I’ve heard a lot of negativity recently surrounding social influencers; ‘mum bloggers’ in particular. This stems from the belief that influencers, like myself, exist solely to snatch up ‘freebies’. I think it is a shame that this picture has been painted as it totally dismisses all the effort and work we put into our content planning and making. As well as the beautiful images we share to document our baby’s and children’s life & adventures. I therefore wanted to give you a brief insight into the typical ‘day in the life’ of an influencer to better understand what exactly it entails.
Firstly, let’s explore what a freebie is to allow us to later discuss why this is different to the process of gifting. By definition, a freebie is something that is provided or given to somebody free of charge – often a freebie is a taster/tester/sample of a product. A freebie is usually given without obligation meaning you have no commitment to use the product, talk about the product or buy the product. An example of this might be a sample of perfume which you apply for online, it arrives in the post and you use how and when you wish (or not at all).
For micro influencers like myself, a gifted item is very rarely sent with no obligation. Some companies gift an item and ask for a review whilst others send reams and reams of requirements you need to agree to in exchange for the gift (usually higher ticket items). I’ve even been given set storyboards I need to film, edit and post for some gifted items I’ve received.
Time is money. These ‘gifts’ aren’t actually free – they are given in exchange for my work. In this situation I am being given a product as a form of payment. If you were asked to stay behind at work and create a blog post, Instagram review and Instagram grid post along with accompanying pictures/videos/editing you’d expect to be paid. We too expect to be reimbursed for our time, effort and work. That’s right what we do is work and for some of the more seasoned influencers it is their sole source of income. In the ‘mummy’ sector in particular, social influencing has given lots of influencers the opportunity to leave their previous jobs and work from home reviewing and blogging.
In my experience, nine times out of ten there’s a brief that comes along with a gifted item. Even the smallest briefs can take us in excess of an hour to put together – larger briefs may require ongoing work over a number of weeks and/or months. It is a very similar process to my former TV job in which I was a production coordinator (minus all the budgeting thank goodness). We’re sent a paper brief and we have to turn it into an enticing and engaging visual. Before we even think about creating content we have to get to grips with the product and start asking ourselves what makes this product, what would the consumer want to know, what’s it’s best function, who exactly is the audience… We brain storm ideas, bounce them off whoever will listen, think up a ‘script’ (as required), source props, create the optimum lighting, attempt to get our babies & children to pose for the camera, take lots of different options, edit, ask for feedback from our peers, edit again, write up our review and/or accompanying blog post, consider the best time to post based on audience… I could go on. It is a process and one that takes a huge amount of thought and effort.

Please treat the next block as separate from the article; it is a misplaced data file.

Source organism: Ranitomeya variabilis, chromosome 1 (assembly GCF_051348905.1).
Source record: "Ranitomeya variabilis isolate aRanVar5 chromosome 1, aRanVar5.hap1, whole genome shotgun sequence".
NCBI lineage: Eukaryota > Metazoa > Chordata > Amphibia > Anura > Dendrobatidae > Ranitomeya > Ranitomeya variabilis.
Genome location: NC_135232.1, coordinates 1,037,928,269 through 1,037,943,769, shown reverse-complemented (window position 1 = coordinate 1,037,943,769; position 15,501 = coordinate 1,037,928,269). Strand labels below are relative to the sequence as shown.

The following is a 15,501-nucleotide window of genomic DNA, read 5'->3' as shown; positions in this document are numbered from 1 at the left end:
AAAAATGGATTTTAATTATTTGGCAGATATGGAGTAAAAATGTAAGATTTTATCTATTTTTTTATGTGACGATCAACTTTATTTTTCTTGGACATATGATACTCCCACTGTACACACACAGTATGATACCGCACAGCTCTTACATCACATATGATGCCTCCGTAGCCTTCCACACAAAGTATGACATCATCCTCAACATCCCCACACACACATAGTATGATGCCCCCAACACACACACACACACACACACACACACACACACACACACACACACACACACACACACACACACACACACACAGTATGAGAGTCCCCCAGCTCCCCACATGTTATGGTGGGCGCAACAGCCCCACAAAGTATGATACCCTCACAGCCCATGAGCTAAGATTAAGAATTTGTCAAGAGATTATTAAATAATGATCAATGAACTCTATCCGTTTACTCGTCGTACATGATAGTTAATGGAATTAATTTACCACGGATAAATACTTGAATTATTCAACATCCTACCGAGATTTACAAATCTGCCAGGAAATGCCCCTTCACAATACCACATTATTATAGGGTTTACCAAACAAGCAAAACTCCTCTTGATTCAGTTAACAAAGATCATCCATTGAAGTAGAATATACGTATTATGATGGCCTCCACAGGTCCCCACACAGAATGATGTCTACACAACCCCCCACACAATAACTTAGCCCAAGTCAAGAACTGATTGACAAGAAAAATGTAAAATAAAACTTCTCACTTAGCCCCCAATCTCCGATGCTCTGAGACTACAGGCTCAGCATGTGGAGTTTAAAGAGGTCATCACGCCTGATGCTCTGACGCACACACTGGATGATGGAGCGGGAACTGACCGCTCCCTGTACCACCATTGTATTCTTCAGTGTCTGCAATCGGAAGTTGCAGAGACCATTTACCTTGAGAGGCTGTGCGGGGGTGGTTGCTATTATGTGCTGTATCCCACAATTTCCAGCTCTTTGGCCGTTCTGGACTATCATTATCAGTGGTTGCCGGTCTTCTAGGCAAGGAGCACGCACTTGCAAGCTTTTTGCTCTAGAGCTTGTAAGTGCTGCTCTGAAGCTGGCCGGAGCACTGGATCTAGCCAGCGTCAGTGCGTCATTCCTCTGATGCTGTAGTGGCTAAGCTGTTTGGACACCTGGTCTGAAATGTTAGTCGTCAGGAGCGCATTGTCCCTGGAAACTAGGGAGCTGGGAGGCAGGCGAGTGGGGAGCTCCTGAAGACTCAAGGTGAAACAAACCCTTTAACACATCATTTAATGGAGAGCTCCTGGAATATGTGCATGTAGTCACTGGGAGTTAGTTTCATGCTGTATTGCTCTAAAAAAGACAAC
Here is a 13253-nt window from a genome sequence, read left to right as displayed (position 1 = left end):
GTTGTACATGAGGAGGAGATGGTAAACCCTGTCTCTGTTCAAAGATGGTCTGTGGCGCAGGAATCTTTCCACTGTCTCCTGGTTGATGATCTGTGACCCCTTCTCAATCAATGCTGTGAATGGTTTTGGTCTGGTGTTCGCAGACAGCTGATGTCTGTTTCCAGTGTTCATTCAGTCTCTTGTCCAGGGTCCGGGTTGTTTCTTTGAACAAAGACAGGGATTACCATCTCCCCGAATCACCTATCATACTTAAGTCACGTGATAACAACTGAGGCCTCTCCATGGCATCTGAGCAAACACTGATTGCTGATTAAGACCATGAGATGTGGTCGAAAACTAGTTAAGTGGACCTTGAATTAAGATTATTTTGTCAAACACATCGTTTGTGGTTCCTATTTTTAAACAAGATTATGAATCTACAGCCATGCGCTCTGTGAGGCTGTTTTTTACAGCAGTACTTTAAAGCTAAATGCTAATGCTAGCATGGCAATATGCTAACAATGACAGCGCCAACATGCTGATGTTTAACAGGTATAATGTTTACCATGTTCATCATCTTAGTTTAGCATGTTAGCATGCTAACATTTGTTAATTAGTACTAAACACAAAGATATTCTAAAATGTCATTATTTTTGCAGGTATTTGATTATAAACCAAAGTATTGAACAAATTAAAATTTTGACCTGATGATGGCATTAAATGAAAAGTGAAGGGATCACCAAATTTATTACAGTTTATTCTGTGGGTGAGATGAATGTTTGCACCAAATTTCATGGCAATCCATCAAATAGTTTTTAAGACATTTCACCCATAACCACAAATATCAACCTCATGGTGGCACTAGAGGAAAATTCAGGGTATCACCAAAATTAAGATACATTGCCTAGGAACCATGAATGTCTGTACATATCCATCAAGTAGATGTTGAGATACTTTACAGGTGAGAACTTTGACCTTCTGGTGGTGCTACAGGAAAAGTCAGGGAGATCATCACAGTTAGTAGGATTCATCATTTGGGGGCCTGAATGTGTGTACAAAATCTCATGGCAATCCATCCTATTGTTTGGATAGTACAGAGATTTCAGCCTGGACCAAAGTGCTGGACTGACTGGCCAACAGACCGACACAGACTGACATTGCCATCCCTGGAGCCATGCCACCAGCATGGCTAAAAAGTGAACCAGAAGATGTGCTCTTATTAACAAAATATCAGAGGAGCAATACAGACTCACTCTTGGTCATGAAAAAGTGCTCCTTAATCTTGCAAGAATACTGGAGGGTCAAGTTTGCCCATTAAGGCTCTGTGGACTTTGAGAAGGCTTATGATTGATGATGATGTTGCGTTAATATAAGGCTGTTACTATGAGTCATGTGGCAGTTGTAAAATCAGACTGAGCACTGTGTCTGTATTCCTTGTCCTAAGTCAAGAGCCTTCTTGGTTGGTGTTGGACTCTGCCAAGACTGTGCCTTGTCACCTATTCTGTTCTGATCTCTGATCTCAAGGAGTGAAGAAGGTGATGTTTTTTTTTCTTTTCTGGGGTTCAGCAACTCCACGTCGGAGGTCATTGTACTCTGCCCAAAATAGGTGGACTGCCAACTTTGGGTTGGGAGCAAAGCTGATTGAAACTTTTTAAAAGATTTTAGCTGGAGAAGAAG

Though before any of this can take place you have to understand how we came about the gifted product in the first instance. Thus far, only about twenty percent of items gifted to me have come from a company approaching me without any prior contact/engagement from myself. The other 80% comes from me seeking opportunities and ‘getting my name out there’. The majority of gifted opportunities come via PR companies. Many larger businesses have a dedicated social media marketing team and outsource this work to PR companies who have experience in their specific sector. In order to stand out to these PR teams you have to work extremely hard. There are hundreds if not thousands of other influencers out there also fighting for their share of the pie. In order to be successful, you are consistently building connections and rapport, engaging with the sector and your peers, keeping an eye on upcoming trends, creating pitches and sending them to prospective ‘clients’ as well as maintaining an active online presence.